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Man pleads guilty in landmark terrorism financing case

Prapaharan Thambithurai walks towards a waiting car after he was released on bail from jail in Vancouver Tuesday, March 18, 2008. Thambithurai is the first man in Canada to be charged with terrorist financing for his alleged efforts to raise money for the Tamil Tigers.

Richard Lam / The Canadian Press

The federal prosecutor has recommended two years in prison for a man who pleaded guilty Tuesday to collecting money for the Tamil Tigers - Canada's first court case involving fundraising for a banned terrorist group.

Prapaharan Thambithurai, 46, pleaded guilty to raising money for the Liberation Tigers of Tamil Eelam. In Vancouver, he collected $600 and pledges worth $1,800; altogether, he admitted raising between $2,000 and $3,000 from late 2007 to March 2008 in Canada.

Federal prosecutor Martha Devlin said Tuesday in a submission on sentencing in B.C. Supreme Court that Mr. Thambithurai admitted to police after he was arrested that a portion of the money he raised for Tamil humanitarian aid would go to the Liberation Tigers of Tamil Eela (LLET), a terrorist group banned in Canada.

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"The thing is, I know, like a 100 per cent is not going to go to the people I'm giving [to] It's going to go somewhere, to LTTE administration or for some reason," he said during a portion of a police interview that Ms. Devlin read out in court.

"Put it this way, my friend," he said during the police interview. "I'm sending my $100 to go back home, okay . . . like 50 per cent may get, may go to Tigers, 50 per cent may go to my people."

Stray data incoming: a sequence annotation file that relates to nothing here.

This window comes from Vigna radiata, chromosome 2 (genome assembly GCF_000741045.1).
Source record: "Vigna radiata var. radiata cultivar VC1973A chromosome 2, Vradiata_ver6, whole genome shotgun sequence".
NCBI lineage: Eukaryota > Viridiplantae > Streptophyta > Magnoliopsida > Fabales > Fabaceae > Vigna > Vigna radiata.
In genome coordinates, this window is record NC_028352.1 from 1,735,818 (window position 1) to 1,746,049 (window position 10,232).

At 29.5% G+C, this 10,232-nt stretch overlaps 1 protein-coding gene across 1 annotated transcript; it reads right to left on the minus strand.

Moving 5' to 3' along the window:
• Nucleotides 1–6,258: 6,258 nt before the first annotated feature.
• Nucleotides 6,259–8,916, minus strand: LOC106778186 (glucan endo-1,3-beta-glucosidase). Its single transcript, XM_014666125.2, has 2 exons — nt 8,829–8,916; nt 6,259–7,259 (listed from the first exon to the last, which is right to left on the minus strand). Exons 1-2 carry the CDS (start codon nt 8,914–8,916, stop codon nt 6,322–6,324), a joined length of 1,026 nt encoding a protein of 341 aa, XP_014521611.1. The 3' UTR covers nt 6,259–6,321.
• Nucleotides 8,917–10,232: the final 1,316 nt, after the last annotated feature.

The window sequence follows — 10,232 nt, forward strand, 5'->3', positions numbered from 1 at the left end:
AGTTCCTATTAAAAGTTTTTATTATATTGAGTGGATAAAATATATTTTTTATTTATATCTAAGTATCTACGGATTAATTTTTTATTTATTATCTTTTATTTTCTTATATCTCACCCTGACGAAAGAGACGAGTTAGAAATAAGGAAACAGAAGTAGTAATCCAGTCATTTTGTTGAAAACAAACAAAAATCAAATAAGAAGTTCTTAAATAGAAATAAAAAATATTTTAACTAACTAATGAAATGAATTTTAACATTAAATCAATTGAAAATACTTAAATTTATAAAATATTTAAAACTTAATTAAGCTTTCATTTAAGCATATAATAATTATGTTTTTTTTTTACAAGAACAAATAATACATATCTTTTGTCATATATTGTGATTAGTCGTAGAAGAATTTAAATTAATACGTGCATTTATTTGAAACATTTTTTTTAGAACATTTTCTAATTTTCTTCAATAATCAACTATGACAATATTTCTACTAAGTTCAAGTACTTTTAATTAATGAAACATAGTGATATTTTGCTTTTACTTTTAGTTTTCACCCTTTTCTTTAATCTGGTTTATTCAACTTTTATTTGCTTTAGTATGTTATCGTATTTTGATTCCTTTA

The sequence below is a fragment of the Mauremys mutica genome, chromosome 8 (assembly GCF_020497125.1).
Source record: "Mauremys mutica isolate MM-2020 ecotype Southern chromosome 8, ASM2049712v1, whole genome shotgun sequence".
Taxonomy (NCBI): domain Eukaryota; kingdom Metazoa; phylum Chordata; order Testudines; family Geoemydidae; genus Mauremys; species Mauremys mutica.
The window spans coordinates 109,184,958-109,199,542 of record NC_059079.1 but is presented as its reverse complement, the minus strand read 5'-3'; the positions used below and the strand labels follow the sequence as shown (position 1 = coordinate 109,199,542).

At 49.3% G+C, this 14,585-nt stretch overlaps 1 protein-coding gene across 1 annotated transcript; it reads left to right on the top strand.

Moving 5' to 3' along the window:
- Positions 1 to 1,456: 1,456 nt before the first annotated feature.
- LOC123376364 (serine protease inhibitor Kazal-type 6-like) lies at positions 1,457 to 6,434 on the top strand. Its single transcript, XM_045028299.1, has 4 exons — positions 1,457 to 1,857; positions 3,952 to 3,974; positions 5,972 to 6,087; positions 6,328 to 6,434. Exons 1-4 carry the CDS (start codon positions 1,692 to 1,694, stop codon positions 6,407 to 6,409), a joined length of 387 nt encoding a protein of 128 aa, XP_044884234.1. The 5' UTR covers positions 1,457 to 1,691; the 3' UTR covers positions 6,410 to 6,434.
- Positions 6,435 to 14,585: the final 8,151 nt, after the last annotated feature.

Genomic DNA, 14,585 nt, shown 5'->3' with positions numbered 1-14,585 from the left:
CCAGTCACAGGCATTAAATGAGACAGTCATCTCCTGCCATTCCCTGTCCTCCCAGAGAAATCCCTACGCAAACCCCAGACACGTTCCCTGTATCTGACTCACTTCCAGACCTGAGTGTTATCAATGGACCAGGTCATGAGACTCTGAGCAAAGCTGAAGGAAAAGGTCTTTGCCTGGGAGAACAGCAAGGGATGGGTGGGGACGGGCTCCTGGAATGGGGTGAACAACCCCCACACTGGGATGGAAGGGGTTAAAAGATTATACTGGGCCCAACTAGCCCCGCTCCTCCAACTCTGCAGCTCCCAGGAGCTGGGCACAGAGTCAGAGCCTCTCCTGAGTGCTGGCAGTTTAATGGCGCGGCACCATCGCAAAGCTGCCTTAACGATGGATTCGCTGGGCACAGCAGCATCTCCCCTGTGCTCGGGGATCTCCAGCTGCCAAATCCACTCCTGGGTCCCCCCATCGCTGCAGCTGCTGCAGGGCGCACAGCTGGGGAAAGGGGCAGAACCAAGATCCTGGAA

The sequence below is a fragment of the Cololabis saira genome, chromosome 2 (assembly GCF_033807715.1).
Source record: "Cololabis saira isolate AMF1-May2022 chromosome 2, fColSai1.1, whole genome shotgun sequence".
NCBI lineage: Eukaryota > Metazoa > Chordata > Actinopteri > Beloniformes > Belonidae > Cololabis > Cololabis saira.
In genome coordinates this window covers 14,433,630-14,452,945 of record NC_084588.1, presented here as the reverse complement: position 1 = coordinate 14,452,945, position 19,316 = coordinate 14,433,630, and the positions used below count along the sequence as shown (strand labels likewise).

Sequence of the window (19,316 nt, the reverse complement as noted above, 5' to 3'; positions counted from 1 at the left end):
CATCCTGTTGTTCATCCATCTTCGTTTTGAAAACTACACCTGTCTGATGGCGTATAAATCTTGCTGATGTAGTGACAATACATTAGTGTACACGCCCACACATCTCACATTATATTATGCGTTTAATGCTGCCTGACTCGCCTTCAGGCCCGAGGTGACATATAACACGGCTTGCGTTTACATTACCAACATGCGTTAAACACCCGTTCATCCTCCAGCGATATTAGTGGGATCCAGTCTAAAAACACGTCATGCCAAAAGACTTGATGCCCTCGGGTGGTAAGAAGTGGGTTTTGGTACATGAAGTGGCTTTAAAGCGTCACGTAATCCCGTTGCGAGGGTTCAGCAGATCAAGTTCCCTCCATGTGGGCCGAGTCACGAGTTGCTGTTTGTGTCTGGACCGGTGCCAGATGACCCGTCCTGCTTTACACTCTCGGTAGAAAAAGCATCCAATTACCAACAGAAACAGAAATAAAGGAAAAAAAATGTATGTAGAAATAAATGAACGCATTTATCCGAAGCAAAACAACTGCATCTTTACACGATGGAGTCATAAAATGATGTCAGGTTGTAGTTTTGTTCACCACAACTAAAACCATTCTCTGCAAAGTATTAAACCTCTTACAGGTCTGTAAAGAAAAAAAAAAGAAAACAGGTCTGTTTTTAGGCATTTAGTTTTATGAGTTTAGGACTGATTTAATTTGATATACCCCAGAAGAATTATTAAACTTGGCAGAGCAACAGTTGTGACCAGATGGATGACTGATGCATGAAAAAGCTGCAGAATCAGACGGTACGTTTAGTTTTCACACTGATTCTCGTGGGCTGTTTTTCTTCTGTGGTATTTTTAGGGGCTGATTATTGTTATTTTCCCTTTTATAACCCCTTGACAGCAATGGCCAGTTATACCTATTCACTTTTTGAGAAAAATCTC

Ms. Devlin told the court that Mr. Thambithurai was a street canvasser "at the extreme low end of the continuum of this type of conduct."

However, deterrence and denunciation were paramount in sentencing, she said. "The message which must be sent to likeminded individuals is Canadians cannot, have not and will not tolerate terrorist activities of any kind."

Mr. Justice Robert Powers of the B.C. Supreme Court said he will sentence Mr. Thambithurai on Friday. The maximum sentence for fundraising for a banned terrorist group is 10 years. The law does not set a minimum sentence.

Mr. Thambithurai's lawyer, Richard Peck, proposed a three-year suspended sentence. Mr. Thambithurai, who came to Canada from Sri Lanka in 1988 as a refugee, is now married and has three teenage children. He works as a subcontractor to a satellite installation business in Ontario. Mr. Peck said Mr. Thambithurai had been engaged in humanitarian activities to help the Tamil people for years.

The court case was the first legal test of controversial terrorist financing legislation introduced almost 10 years ago. Mr. Thambithurai was charged in March of 2008.

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During the police interview, he denied working for the Tamil Tigers. He said he was aware that LTTE was a banned organization and it was illegal to collect money on its behalf in Canada. He intended to give the funds to the World Tamil Movement, which was "totally different" than LTTE, he told police. The WTM was not a banned organization at that time.

Moments after pleading guilty, Mr. Thambithurai walked out of the courthouse and told reporters that the LTTE was not really a terrorist organization.

The Sri Lankan government are the terrorists, not the Tamil Tigers, Mr. Thambithurai said. The Sri Lankan government killed more than 100,000 people, compared to "maybe about a thousand" who were killed by the LTTE, he said.

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